Data Collected from the Scanning Laser Rangefinder

Clicking on the "save" or "save as..." menu item in the LaserCollect application pops up a file-dialog, which gives the user the opportunity to choose a "root" file name.  It uses this root to create 5 files, described as follows.  Assume the root is "laserscan".


This is a text file that describes the scan.  It is usable with the LivePicture plug-in to view spherical projections in a browser.  All numbers are in radians.  It also specifies the source image as "laserscan-reflect.jpg" which doesn't exist, but can be created from laserscan-reflect.pgm.


This file includes the raw data as a quad-tuple of Range, Theta, Phi, and Intensity (RTPI).  This is the real data from which the other data is resampled.  Range is in inches, theta and phi are in degrees (theta is the angle around the equator, phi is the angle from the equator), and intensity is what the device returns (typically 0 or in the range 16-128). It has a text line for the header of the form "P9 x 255\n", where x is the number of columns of data. The header line is followed by x ints, in binary, that tell how many samples are in each column. After that come the rtpi quads, as binary floats. See the matlab files for more info.


This pixmap has the return strength of laser light, resampled to fit the grid in the pixmap.  Values are 0 and 16-255 (everything from 15 down is considered to weak to be useful).  Most values are below 128, except for specular reflections or retroreflectors, which seem to be in the 200-225 range.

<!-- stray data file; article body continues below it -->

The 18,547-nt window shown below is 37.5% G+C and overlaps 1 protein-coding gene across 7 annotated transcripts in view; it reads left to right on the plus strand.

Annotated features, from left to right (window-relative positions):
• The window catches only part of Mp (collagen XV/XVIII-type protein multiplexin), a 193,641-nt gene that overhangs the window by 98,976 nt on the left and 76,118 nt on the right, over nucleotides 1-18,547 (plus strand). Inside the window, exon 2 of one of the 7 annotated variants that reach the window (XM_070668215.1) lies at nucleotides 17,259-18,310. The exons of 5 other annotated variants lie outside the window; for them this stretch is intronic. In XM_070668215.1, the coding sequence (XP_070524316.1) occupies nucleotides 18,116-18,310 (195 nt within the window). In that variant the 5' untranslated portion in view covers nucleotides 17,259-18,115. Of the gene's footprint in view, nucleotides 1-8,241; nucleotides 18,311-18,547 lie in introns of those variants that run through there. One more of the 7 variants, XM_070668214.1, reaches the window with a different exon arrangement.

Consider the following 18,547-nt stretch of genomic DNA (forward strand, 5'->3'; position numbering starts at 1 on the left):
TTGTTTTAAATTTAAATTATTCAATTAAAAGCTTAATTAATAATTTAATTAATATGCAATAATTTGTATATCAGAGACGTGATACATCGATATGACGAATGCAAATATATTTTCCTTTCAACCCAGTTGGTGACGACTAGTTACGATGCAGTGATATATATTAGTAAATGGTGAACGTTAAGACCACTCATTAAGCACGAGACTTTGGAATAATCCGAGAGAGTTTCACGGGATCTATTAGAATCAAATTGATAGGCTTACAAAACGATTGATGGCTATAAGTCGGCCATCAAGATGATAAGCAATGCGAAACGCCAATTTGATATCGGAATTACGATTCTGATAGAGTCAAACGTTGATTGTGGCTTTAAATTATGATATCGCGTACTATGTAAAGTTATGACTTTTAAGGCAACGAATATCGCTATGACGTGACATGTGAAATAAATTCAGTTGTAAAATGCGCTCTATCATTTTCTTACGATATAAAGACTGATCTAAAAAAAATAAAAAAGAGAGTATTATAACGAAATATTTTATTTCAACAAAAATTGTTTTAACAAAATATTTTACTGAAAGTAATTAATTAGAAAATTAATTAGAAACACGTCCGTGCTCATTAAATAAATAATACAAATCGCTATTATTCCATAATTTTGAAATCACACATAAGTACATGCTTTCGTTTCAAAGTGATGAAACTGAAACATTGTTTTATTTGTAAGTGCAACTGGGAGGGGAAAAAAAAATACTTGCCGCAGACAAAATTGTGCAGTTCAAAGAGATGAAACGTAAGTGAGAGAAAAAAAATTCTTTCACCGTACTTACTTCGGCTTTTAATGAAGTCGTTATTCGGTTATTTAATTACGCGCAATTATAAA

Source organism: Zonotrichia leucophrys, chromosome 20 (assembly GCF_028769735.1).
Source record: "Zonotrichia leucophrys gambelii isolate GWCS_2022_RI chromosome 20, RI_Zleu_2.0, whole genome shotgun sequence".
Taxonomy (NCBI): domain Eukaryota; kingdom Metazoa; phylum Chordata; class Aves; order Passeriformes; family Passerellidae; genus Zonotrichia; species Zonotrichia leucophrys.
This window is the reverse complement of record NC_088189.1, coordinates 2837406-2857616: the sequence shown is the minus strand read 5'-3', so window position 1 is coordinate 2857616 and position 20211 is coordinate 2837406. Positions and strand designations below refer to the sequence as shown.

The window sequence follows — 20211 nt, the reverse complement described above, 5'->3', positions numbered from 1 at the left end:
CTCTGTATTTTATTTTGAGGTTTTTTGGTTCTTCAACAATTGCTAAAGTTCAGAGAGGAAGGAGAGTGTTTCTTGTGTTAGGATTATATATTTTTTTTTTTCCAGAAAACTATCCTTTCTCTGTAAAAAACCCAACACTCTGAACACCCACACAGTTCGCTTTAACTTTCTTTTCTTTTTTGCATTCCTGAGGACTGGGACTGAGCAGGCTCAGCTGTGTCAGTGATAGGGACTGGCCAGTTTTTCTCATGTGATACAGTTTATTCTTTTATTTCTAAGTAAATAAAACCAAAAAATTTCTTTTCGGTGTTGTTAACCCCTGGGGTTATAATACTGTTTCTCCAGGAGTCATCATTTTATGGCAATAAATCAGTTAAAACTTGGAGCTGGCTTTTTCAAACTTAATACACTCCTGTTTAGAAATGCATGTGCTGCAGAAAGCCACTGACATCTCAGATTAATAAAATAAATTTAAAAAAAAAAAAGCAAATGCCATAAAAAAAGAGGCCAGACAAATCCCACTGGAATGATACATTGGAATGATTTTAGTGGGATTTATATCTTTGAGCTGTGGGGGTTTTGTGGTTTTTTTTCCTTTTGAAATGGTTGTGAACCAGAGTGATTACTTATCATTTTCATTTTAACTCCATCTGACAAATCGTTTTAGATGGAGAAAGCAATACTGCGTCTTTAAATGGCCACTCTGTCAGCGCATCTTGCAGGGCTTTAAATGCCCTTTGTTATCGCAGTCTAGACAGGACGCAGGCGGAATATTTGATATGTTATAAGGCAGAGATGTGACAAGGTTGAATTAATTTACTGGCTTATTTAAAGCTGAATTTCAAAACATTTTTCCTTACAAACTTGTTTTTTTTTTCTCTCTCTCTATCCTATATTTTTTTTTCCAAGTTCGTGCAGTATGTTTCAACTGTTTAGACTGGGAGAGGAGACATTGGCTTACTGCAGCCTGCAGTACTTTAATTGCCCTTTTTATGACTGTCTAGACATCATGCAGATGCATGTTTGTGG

A rendering of the depth.  This is a resampling of the depth, where a delta of one in the gray map represents 1 inch.


This is a portable float map (an idea of Paul Rademacher's).  It is just like a binary ppm file, using floats instead of 3-byte values.  It has a header line like "P7 x-resolution y-resolution 255\n" followed by xres*yres floats.  The floats represent inches.

This file isn't from the LaserCollect app, but represents a translation of the rtpi file to Cartesian coordinates.  The file has one point per line, with either 4 or 6 values on a line representing x, y, z, intesity, or x, y, z, r, g, b.  This file can be used as input to Chris McCue's integrator, as well as other point-cloud software, such as Raindrop Geomagic's Wrap.  The best way I know to read these files is to use a combination of fgets() and sscanf to disambiguate the 2 kinds of lines.

MATLAB Files to help in reading/writing these files.

Here are some links to various MatLab files for reading/writing these files.